The maxim of the British
“The maxim of the British people is ‘Business as usual.'” — Winston Churchill
This quote, and the photo posted above, capture one reason why I love being in England. I must not be the only one, because the now-ubiquitous, quintessentially British wartime quote “Keep Calm and Carry On” has been revived and printed on all sorts of items. It’s now also cleverly parodied by more than one producer of novelties. The legendary “stiff upper lip” is admirable to many of us, it seems.
Contrary to what some believe, the Queen’s Guard (one of whom is involuntarily posing with a tourist in the photo above) are not just a ceremonial detail, but are fully operational soldiers. When I saw the tourists taking turns posing beside the guards, I thought it was funny and decided to give it a try. I thought better when I got a bit closer and saw the razor edge of the bayonet and the barely noticeable tightening of the soldier’s hand on his rifle as I approached. I felt a bit disrespectful, and more than a little edgy. So the only photo we have of me with this same solder shows me standing a few feet off, looking ready to run, with a sheepishly undecided grin on my face.
Can you imagine what it must be like to stand silently and endure the constant stream of tourists for hours on end? These men are fully armed and responsible for the safety of a castle full of people (to say nothing of being a potential target for some deranged attacker), yet they are expected never to move and supposedly never to crack a smile. What if that huge hat gets unbearably itchy underneath? What if he had too much tea and needs to go to the loo? What if he has to sneeze? Business as usual, which for the Queen’s Guard, means keeping a poker face and standing firm in all sorts of irritating circumstances.
I over-react far too often, so this trait is something I need to cultivate, and I have had a great example in the past year. It’s been amazing to see how Jeff has taken the “business as usual” maxim as his approach to life with stage IV cancer. Almost every day that he has not been in the hospital or at a treatment appointment, he’s been busy working at the clinic by day and at home by night, going about his routines as if none of this nightmare had ever hit us. He manages to restrict how much we discuss it or even mention it, far from the obsessive worrying that I tend to do. It must be his British ancestry coming out.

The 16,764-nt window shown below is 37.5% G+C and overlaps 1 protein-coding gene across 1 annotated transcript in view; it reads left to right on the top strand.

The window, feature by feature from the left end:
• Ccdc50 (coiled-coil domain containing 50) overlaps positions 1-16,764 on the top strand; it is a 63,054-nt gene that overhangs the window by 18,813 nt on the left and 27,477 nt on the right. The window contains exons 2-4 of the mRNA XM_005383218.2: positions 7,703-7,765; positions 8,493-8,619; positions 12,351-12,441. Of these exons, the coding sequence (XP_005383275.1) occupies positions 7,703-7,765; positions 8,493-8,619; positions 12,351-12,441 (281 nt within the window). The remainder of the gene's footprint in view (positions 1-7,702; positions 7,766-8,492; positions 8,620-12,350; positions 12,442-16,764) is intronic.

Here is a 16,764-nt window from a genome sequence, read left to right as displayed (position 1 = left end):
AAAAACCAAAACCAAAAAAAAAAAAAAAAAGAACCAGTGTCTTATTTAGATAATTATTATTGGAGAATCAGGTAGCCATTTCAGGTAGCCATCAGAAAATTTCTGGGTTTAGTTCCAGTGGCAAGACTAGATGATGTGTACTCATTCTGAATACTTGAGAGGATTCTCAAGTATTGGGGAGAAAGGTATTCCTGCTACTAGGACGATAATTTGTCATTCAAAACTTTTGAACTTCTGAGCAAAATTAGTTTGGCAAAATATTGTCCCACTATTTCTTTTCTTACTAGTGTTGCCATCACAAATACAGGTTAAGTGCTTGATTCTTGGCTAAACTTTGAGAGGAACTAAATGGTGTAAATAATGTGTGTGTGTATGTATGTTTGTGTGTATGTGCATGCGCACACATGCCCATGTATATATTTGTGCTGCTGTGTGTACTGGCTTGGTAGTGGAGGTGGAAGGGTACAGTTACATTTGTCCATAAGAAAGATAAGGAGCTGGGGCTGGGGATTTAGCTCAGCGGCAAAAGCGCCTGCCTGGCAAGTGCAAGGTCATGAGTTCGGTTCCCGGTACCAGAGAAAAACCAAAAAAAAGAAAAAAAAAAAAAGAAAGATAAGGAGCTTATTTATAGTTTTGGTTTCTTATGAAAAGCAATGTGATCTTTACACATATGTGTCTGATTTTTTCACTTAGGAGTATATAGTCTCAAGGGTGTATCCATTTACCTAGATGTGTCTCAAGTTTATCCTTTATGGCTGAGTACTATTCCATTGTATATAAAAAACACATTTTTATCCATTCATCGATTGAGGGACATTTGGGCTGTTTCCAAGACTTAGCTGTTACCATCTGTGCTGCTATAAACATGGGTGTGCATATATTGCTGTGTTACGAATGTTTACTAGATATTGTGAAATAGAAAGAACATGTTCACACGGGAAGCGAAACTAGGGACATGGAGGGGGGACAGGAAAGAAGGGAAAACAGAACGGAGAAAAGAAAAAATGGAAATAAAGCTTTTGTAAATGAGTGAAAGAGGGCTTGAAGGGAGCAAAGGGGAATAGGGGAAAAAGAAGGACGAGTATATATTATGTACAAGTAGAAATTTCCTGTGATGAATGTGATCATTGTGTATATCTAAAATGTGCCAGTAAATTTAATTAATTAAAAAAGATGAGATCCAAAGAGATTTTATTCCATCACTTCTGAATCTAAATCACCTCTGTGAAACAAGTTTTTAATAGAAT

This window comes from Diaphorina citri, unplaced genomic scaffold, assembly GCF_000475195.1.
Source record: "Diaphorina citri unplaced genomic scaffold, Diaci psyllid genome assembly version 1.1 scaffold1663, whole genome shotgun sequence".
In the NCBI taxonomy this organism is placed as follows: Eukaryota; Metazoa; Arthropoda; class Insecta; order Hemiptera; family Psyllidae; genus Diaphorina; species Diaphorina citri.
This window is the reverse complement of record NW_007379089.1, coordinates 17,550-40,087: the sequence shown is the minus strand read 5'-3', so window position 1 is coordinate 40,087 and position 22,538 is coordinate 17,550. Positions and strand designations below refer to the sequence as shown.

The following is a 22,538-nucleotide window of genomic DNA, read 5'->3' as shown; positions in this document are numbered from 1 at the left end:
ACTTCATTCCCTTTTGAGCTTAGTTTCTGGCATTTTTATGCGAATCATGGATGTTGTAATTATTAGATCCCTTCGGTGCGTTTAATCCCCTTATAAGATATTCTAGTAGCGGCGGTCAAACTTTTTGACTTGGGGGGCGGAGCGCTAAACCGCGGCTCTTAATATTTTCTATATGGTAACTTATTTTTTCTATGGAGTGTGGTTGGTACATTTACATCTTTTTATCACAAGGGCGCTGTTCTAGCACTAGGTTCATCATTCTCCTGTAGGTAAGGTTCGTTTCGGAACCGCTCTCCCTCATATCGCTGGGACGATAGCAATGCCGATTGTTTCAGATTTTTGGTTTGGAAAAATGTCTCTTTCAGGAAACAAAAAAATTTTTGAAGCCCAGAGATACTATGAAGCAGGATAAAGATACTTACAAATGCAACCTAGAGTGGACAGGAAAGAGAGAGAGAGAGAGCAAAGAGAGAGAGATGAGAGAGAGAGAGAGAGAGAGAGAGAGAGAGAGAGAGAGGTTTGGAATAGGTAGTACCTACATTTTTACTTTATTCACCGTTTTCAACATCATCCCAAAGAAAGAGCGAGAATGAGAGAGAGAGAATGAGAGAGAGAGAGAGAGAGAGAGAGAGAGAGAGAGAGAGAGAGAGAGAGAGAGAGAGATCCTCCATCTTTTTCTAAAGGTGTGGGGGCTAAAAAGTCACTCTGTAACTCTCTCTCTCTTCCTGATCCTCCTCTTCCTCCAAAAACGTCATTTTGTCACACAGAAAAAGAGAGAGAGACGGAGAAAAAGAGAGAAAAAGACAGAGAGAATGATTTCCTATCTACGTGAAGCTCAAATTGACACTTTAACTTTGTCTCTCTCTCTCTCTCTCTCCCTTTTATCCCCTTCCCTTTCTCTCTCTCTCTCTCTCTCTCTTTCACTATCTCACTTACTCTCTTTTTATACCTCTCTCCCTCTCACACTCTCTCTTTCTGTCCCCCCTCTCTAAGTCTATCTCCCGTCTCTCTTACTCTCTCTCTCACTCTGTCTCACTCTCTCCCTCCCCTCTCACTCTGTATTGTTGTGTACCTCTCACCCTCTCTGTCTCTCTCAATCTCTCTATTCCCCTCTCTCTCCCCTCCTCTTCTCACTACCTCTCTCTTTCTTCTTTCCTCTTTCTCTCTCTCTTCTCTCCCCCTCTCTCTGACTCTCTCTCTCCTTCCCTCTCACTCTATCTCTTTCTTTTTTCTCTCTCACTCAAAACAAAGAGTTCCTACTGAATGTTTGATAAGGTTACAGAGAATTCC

In any case, the next time you are dealing with unforeseen and unpleasant surprises, or maybe just the annoying presence of distracting people, remember the stony endurance of the Queen’s Guard. Business as usual. Keep calm and carry on!
OK, by popular demand (meaning at the requests of people who are popular with me), here is the photo of me with the sheepish grin. In posting this photo I am breaking two blog standards: 1. use only photos that are focused and attractive; and 2. if I am in the photo, it has to make me look better than I actually look in real life.
Without further ado, see the following three photos:
Do I appear to be gritting my teeth here? Well, this couple seemed to share my hesitation:
But this guy in the yellow shirt seemed to have the best idea:
This post was first published seven years ago today. The original post, comments and photo are linked, along with two other related posts, below. These links to related posts, and their thumbnail photos, do not appear in the blog feed; they are only visible when viewing the individual posts by clicking on each one. I have no idea why, nor do I know how they choose the related posts. That’s just the way WordPress does things.